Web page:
We’re consolidating agencies for aging and disability services. Is this a good idea? A little background: the Administration on Aging is now part of the Administration for Community Living. The new administration agency includes the AoA, the Administration on Developmental Disabilities and the Office on Disability. Secretary of Health and Human Services, Kathleen Sibelius, offered this: “”For too long, too many Americans have faced the impossible choice between moving to an institution or living at home without the long-term services and supports they need. The goal of the new Administration for Community Living will be to help people with disabilities and older Americans live productive, satisfying lives.”In Virginia, our Department for the Aging is merging with our Department of Rehabilitative Services and some elements of the Department of Social Services to form the Department for Aging and Rehabilitative Services.
As a former Director for Programs at VDA and an Associate Professor in Gerontology here at VCU, I have mixed reactions. On the one hand, we continue to struggle against the idea that aging means disability. Look around! The overwhelming majority of our aging population is not disabled. Older persons are our political and management leaders, our artistic mentors, our rank and file workers, our professionals, our pillars of caregiving. Furthermore, we want to encourage optimal aging – a time of life of physical and mental health that allows for vibrant, continuing contributions to the society. So the answer is a resounding ‘NO’. Aging does not equal disability.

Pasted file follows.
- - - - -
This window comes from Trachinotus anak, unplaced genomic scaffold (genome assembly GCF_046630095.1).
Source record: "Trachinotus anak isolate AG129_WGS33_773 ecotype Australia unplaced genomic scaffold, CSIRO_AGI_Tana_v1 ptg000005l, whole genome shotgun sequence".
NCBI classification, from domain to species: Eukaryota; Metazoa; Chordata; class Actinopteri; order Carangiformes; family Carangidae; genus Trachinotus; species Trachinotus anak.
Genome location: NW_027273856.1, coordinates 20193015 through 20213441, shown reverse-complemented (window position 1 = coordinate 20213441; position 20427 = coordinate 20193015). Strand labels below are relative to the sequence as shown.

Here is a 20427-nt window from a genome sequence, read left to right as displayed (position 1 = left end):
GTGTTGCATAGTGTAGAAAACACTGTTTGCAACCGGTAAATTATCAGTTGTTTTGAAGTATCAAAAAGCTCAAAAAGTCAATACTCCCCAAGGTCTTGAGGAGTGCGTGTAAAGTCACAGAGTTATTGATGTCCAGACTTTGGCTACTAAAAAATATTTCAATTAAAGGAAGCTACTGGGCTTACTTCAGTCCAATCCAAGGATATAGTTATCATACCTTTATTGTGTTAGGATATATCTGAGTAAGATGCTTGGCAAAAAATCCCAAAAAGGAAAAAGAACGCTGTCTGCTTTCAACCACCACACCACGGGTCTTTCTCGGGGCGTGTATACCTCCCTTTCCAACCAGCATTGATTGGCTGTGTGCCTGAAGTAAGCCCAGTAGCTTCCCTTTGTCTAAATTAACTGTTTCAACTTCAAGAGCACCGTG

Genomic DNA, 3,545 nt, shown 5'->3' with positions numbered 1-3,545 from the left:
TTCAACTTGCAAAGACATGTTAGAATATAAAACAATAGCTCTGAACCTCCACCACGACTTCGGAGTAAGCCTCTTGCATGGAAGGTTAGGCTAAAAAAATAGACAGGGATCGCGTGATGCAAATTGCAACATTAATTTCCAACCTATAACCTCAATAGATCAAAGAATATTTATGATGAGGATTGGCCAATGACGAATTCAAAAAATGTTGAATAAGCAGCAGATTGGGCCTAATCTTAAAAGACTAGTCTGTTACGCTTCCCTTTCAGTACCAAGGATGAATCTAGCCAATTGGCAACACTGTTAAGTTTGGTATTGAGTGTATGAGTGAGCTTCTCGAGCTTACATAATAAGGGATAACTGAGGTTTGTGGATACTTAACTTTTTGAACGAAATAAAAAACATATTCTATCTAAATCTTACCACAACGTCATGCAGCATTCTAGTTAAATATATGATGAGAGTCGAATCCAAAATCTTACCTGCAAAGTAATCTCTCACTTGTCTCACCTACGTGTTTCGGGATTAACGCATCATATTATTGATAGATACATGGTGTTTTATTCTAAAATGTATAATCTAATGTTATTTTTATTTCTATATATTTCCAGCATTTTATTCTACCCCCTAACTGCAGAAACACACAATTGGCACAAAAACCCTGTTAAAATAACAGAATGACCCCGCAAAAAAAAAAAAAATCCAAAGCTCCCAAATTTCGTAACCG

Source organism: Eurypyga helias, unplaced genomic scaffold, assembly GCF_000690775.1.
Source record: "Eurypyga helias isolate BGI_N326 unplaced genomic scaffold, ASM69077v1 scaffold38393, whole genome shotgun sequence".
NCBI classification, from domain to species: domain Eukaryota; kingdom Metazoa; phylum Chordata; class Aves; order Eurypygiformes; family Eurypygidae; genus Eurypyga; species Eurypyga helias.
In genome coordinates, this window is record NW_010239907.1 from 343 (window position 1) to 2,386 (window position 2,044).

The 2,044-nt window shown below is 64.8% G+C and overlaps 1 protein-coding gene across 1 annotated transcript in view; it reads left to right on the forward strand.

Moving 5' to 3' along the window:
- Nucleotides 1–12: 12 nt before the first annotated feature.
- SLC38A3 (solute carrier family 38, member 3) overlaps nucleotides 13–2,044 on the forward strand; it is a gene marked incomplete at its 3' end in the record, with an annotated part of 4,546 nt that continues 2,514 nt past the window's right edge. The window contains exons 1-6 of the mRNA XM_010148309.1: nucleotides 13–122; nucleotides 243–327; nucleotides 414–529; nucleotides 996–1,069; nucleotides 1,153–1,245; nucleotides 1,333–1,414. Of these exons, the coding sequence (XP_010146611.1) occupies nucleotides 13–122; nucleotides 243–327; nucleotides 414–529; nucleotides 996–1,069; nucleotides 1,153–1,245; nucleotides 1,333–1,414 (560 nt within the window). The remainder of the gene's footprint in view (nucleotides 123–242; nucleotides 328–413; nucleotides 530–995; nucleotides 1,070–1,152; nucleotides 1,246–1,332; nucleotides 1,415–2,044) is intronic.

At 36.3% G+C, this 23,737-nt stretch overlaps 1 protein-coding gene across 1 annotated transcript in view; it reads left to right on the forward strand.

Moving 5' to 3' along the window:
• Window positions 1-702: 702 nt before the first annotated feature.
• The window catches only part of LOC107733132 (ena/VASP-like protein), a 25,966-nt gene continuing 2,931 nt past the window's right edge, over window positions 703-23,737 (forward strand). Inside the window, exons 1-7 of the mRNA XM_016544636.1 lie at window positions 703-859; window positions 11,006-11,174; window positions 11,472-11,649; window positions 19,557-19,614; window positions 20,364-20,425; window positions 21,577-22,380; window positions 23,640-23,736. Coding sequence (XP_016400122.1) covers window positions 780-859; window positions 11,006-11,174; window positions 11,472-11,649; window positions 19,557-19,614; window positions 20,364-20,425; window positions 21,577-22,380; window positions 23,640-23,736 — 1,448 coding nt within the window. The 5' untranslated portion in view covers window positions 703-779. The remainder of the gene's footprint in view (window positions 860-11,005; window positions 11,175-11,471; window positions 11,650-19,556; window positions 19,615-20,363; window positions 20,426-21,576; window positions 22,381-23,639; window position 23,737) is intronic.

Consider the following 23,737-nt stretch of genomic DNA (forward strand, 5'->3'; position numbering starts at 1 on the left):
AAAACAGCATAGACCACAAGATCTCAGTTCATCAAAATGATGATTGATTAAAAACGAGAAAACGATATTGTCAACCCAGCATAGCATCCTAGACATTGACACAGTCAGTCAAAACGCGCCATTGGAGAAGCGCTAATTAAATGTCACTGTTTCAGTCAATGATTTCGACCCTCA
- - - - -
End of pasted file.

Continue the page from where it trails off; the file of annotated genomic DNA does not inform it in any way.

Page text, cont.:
Yet, chronic disease and disability often come in a time of advanced age. It’s a time when the metabolism of age can no longer keep the disease at bay. With enough disease comes disability. Help is needed to continue to age in place in the community or in a facility. Health and social services are needed. Older persons in this situation need similar services to those needed by persons with disabilities. So the answer to the question “Are services for chronically ill older persons very similar as those needed by persons with disabilities?” The answer is a definite ‘YES’. This consolidation of approach may open doors to collaboration and efficient use of resources to allow more persons, of any age, to receive needed services.
Back to my mixed reaction. As an older person with some chronic disease, I don’t consider myself a person with a disability and I don’t need any services. The new agencies would have little meaning for me. But I remember the dilemma I had while working at Southeastern Senior Services when a 59 year old person with a disability called and asked for a ride to the doctor’s. Because the Older Americans Act serves only persons over the age of 60, we could not help him. It seemed ridiculous that for the want of a few months of age we could not serve a man in need. My hopes for the consolidation are that each person in need of services will be able to access them regardless of age. And I would also expect many of those giving the services will be over the age of 60.